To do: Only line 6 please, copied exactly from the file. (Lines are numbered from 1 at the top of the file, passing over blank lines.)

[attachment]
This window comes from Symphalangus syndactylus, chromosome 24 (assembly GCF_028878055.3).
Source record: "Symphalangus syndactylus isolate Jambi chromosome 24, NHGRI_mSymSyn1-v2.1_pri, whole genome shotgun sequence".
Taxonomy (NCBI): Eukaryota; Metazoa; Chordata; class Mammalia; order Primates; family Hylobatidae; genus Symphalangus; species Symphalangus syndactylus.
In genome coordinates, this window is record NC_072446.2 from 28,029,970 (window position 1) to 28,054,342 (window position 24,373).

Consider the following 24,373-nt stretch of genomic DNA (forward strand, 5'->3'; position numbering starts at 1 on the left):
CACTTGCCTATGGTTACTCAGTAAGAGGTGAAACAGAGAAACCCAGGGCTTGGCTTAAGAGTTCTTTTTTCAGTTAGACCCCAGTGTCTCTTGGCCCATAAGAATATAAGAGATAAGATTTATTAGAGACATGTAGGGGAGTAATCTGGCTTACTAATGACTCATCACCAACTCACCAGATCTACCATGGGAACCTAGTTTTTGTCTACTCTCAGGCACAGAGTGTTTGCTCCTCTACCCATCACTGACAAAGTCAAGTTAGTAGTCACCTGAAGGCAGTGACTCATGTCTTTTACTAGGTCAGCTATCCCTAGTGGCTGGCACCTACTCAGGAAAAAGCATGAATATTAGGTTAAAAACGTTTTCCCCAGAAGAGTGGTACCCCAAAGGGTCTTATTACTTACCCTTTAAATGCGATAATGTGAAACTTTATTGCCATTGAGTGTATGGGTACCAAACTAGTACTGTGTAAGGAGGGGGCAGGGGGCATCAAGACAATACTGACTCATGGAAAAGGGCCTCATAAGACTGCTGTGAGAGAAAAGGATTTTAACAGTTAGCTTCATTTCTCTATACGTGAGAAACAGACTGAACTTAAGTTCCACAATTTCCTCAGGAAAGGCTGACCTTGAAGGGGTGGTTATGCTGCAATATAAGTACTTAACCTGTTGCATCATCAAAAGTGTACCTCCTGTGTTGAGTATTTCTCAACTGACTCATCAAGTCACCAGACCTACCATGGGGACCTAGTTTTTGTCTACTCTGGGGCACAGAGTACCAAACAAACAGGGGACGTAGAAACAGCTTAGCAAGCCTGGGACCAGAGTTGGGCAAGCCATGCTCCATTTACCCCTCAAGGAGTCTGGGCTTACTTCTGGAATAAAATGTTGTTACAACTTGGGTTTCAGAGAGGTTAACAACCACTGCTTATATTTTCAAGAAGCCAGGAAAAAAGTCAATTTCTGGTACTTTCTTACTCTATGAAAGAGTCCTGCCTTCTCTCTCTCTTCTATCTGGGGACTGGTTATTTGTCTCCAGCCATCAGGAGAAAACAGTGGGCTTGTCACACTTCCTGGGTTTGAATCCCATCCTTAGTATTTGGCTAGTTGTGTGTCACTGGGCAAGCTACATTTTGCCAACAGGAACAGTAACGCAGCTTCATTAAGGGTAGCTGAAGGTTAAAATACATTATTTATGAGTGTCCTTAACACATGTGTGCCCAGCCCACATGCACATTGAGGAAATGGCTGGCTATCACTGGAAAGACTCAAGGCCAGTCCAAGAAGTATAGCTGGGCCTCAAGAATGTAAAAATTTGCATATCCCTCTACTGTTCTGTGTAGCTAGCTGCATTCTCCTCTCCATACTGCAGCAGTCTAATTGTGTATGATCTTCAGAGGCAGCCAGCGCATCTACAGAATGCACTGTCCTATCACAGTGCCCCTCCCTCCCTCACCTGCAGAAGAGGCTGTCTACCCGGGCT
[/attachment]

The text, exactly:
CACTTGCCTATGGTTACTCAGTAAGAGGTGAAACAGAGAAACCCAGGGCTTGGCTTAAGAGTTCTTTTTTCAGTTAGACCCCAGTGTCTCTTGGCCCATAAGAATATAAGAGATAAGATTTATTAGAGACATGTAGGGGAGTAATCTGGCTTACTAATGACTCATCACCAACTCACCAGATCTACCATGGGAACCTAGTTTTTGTCTACTCTCAGGCACAGAGTGTTTGCTCCTCTACCCATCACTGACAAAGTCAAGTTAGTAGTCACCTGAAGGCAGTGACTCATGTCTTTTACTAGGTCAGCTATCCCTAGTGGCTGGCACCTACTCAGGAAAAAGCATGAATATTAGGTTAAAAACGTTTTCCCCAGAAGAGTGGTACCCCAAAGGGTCTTATTACTTACCCTTTAAATGCGATAATGTGAAACTTTATTGCCATTGAGTGTATGGGTACCAAACTAGTACTGTGTAAGGAGGGGGCAGGGGGCATCAAGACAATACTGACTCATGGAAAAGGGCCTCATAAGACTGCTGTGAGAGAAAAGGATTTTAACAGTTAGCTTCATTTCTCTATACGTGAGAAACAGACTGAACTTAAGTTCCACAATTTCCTCAGGAAAGGCTGACCTTGAAGGGGTGGTTATGCTGCAATATAAGTACTTAACCTGTTGCATCATCAAAAGTGTACCTCCTGTGTTGAGTATTTCTCAACTGACTCATCAAGTCACCAGACCTACCATGGGGACCTAGTTTTTGTCTACTCTGGGGCACAGAGTACCAAACAAACAGGGGACGTAGAAACAGCTTAGCAAGCCTGGGACCAGAGTTGGGCAAGCCATGCTCCATTTACCCCTCAAGGAGTCTGGGCTTACTTCTGGAATAAAATGTTGTTACAACTTGGGTTTCAGAGAGGTTAACAACCACTGCTTATATTTTCAAGAAGCCAGGAAAAAAGTCAATTTCTGGTACTTTCTTACTCTATGAAAGAGTCCTGCCTTCTCTCTCTCTTCTATCTGGGGACTGGTTATTTGTCTCCAGCCATCAGGAGAAAACAGTGGGCTTGTCACACTTCCTGGGTTTGAATCCCATCCTTAGTATTTGGCTAGTTGTGTGTCACTGGGCAAGCTACATTTTGCCAACAGGAACAGTAACGCAGCTTCATTAAGGGTAGCTGAAGGTTAAAATACATTATTTATGAGTGTCCTTAACACATGTGTGCCCAGCCCACATGCACATTGAGGAAATGGCTGGCTATCACTGGAAAGACTCAAGGCCAGTCCAAGAAGTATAGCTGGGCCTCAAGAATGTAAAAATTTGCATATCCCTCTACTGTTCTGTGTAGCTAGCTGCATTCTCCTCTCCATACTGCAGCAGTCTAATTGTGTATGATCTTCAGAGGCAGCCAGCGCATCTACAGAATGCACTGTCCTATCACAGTGCCCCTCCCTCCCTCACCTGCAGAAGAGGCTGTCTACCCGGGCT